Etymology
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hatred (n.)
early 13c., from hate (v.) + rare suffix -red (indicating condition or state), from Old English ræden "state, condition," related to verb rædan "to advise, discuss, rule, read, guess" (from PIE root *re- "to reason, count;" compare the second element of kindred and proper names Æþelræd and Alfred).
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shmoo (n.)

(plural shmoon), comic strip creature, a fabulous animal ready to fulfill man's wants, 1948; invented by U.S. cartoonist Al Capp (Alfred Caplin, 1909-1979); the name perhaps based on schmoe. It was a U.S. fad for a couple of years after its debut.

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Sabaoth (n.)

"armies, hosts," only in Scripture, "the heavenly hosts," used as part of a title of God (Lord of Sabaoth), early 14c., from Late Latin Sabaoth (pl.), from Greek Sabaoth, transliterating Hebrew tzebhaoth "hosts, armies," plural of tzabha "army," from tzaba "he waged war, he served."

The word was translated in English in the Old Testament by the phrase "Lord of Hosts," but left untranslated in the New Testament (and in the "Te Deum") in Lord of Sabaoth. It sometimes is confused with unrelated Sabbath.

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Maranatha 

late 14c., "at the coming of the Lord," a Bible word, from Greek maranatha, a Greek form of an untranslated Aramaic (Semitic) word in I Corinthians xvi.22, where it follows Greek anathema (with which it has no grammatical connection), and therefore has been taken as part of a phrase which is used as a curse (see anathema). The Aramaic word has been explained as "Our Lord, come thou" or "Our Lord hath come," apparently a solemn formula of confirmation, like amen; but possibly it is a false transliteration of Hebrew mohoram atta "you are put under the ban," which would make sense in the context [Klein].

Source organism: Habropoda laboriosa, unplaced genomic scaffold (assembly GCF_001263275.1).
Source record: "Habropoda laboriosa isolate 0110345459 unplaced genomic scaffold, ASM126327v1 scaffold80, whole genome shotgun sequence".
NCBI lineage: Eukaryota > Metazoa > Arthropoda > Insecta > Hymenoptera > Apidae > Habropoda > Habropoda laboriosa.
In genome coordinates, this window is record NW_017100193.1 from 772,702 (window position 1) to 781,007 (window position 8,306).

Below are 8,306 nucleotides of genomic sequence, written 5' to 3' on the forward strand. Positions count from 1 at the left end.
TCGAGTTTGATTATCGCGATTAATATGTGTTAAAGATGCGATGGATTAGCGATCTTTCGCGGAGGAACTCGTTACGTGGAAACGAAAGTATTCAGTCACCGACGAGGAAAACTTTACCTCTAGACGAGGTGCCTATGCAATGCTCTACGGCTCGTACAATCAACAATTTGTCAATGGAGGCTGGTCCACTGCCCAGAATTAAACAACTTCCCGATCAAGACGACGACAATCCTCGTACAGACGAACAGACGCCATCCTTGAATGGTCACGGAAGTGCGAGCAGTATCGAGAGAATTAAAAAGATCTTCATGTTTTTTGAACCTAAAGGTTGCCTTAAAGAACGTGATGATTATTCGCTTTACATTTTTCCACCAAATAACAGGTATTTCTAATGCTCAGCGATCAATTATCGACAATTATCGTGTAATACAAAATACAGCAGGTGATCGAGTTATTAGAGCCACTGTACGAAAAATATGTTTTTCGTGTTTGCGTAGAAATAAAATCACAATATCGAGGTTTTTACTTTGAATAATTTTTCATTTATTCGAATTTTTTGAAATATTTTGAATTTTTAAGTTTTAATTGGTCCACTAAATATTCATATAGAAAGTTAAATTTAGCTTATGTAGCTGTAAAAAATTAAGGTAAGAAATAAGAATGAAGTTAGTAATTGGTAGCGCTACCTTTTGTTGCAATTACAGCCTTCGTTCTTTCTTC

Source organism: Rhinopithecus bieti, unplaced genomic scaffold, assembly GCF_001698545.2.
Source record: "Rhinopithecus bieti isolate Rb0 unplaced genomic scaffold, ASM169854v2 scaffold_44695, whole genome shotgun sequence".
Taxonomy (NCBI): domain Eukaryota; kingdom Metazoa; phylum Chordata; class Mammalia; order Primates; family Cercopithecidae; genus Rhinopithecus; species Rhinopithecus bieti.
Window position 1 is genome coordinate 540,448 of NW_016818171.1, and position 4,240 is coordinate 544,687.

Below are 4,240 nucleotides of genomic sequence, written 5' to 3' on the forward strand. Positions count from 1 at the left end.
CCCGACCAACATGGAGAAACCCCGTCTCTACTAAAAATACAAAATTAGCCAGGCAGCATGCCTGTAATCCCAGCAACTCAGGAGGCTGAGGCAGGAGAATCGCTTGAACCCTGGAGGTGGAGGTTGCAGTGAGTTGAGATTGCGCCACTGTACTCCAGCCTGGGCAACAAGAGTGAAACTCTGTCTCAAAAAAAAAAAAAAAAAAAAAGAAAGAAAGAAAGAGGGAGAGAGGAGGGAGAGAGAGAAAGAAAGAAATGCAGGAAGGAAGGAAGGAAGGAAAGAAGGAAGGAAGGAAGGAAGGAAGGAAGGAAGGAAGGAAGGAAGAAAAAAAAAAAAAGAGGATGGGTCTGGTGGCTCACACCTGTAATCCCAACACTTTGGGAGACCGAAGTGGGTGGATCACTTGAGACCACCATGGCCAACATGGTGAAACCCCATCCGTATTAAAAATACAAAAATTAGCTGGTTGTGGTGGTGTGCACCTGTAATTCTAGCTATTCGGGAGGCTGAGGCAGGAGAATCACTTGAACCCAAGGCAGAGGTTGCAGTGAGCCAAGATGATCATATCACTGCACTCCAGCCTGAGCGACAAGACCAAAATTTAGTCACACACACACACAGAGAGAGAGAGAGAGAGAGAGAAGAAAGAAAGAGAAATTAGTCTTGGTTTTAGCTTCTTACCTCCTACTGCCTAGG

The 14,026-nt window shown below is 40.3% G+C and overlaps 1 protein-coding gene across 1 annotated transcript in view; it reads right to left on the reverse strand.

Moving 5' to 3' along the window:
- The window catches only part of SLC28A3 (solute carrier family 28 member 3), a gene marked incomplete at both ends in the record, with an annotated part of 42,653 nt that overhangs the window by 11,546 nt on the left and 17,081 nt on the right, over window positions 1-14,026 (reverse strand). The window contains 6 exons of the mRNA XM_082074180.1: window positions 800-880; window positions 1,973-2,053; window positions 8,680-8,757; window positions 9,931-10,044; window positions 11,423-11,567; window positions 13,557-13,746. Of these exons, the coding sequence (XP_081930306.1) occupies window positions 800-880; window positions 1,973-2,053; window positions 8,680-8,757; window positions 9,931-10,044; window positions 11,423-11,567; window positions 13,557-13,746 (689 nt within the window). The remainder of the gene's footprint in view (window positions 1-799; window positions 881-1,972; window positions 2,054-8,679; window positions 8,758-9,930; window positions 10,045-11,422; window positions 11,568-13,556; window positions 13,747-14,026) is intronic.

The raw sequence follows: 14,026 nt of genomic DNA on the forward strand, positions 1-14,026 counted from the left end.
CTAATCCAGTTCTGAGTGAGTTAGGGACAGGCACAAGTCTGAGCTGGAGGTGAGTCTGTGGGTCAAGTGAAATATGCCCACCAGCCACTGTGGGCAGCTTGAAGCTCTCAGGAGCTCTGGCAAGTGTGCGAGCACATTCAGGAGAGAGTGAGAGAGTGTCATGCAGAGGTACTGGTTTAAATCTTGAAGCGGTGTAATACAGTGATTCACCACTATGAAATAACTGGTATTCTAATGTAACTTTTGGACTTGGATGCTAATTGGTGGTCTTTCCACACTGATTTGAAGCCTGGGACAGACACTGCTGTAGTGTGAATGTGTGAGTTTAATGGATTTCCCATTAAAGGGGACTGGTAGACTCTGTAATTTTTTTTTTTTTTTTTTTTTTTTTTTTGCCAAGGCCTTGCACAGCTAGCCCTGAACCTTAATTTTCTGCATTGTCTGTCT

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potentate (n.)

c. 1400, potentat, "a ruler, lord, prince, monarch; person who possesses independent power or sway," from Old French potentat and directly from Late Latin potentatus "a ruler," also "political power," from Latin potentatus "might, power, rule, dominion," from potentem (nominative potens) "powerful," from potis "powerful, able, capable; possible;" of persons, "better, preferable; chief, principal; strongest, foremost," from PIE root *poti- "powerful; lord." 

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sire (n.)
c. 1200, title placed before a name and denoting knighthood, from Old French sire "lord (appellation), sire, my lord," from Vulgar Latin *seior, from Latin senior "older, elder," from PIE root *sen- "old." Standing alone and meaning "your majesty" it is attested from early 13c. General sense of "important elderly man" is from mid-14c.; that of "father, male parent" is from mid-13c.
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Jeremiah 
masc. proper name, Old Testament prophet (compare jeremiad) who flourished c. 626-586 B.C.E., from Late Latin Jeremias, from Hebrew Yirmeyah, probably literally "may Jehovah exalt," but Klein suggests it also might be short for Yirmeyahu "the Lord casts, the Lord founds," and compares the first element in Jerusalem. The vernacular form in English was Jeremy.
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pooh-bah (n.)

"leader who maintains excessive bureaucratic control," 1888, from Pooh Bah, the name of the "Lord High Everything Else" character in Gilbert and Sullivan's "The Mikado" (1885).

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dynamite (n.)

powerful explosive consisting of a mixture of nitroglycerine with an absorbent, 1867, from Swedish dynamit, coined 1867 by its inventor, Swedish chemist Alfred Nobel (1833-1896), from Greek dynamis "power" (see dynamic (adj.)) + -ite (2). Figurative sense of "something potentially dangerous" is from 1922. Positive sense of "dynamic and excellent" by mid-1960s, perhaps originally African-American vernacular.

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sayyid 
also sayid, Islamic title of honor, applied to descendants of Hussein, Muhammad's grandson, 1788, from Arabic sayyid "lord, chief," perhaps literally "speaker, spokesman."
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